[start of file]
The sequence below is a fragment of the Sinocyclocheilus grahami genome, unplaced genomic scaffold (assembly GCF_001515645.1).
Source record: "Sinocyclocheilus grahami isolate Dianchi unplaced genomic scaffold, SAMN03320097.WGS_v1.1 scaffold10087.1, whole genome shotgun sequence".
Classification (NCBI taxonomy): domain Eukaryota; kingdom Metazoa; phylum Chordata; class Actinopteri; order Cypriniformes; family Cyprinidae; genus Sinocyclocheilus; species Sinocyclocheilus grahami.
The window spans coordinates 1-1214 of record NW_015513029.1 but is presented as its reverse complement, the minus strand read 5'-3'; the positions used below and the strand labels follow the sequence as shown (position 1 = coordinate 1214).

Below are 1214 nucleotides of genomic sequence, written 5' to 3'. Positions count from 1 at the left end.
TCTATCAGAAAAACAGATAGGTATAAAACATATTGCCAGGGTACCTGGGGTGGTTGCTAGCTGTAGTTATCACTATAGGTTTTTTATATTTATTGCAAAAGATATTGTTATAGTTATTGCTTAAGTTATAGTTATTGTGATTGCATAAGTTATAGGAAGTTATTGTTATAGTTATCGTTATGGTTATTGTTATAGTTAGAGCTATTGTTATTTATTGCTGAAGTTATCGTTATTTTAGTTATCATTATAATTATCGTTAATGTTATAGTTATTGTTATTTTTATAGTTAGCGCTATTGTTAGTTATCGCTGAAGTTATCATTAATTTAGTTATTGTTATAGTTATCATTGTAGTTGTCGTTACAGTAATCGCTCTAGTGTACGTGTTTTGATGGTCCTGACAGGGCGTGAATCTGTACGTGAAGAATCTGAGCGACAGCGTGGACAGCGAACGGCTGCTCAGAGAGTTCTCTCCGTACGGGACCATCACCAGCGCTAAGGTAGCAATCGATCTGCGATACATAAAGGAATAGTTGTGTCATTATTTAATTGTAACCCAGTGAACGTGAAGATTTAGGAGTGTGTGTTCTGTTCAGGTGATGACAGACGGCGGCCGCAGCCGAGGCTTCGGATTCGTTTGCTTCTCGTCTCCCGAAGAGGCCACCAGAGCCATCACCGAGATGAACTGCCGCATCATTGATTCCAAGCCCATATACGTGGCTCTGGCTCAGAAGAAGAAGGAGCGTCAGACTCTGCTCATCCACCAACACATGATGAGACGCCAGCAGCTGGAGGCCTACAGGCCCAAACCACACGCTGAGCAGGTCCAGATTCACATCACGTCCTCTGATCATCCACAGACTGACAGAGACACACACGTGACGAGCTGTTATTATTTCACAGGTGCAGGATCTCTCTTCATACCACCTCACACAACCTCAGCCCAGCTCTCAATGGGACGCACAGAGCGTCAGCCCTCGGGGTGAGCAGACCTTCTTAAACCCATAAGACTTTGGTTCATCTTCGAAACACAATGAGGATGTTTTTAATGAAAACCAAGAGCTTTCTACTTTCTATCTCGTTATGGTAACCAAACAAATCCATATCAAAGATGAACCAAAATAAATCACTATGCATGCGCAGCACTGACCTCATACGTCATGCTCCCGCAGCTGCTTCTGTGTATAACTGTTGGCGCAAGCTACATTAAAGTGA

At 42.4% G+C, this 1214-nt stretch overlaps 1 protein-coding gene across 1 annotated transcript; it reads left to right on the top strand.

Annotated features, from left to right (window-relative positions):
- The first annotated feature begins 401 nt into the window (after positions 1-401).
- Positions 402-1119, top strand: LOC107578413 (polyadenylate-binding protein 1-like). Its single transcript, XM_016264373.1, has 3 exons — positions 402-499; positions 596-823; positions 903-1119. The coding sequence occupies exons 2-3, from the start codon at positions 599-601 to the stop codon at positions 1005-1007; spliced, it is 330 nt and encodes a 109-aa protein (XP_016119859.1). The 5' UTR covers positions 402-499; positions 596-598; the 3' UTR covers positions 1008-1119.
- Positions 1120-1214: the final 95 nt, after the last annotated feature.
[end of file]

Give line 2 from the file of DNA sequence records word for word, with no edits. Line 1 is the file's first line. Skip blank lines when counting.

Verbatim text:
Source record: "Sinocyclocheilus grahami isolate Dianchi unplaced genomic scaffold, SAMN03320097.WGS_v1.1 scaffold10087.1, whole genome shotgun sequence".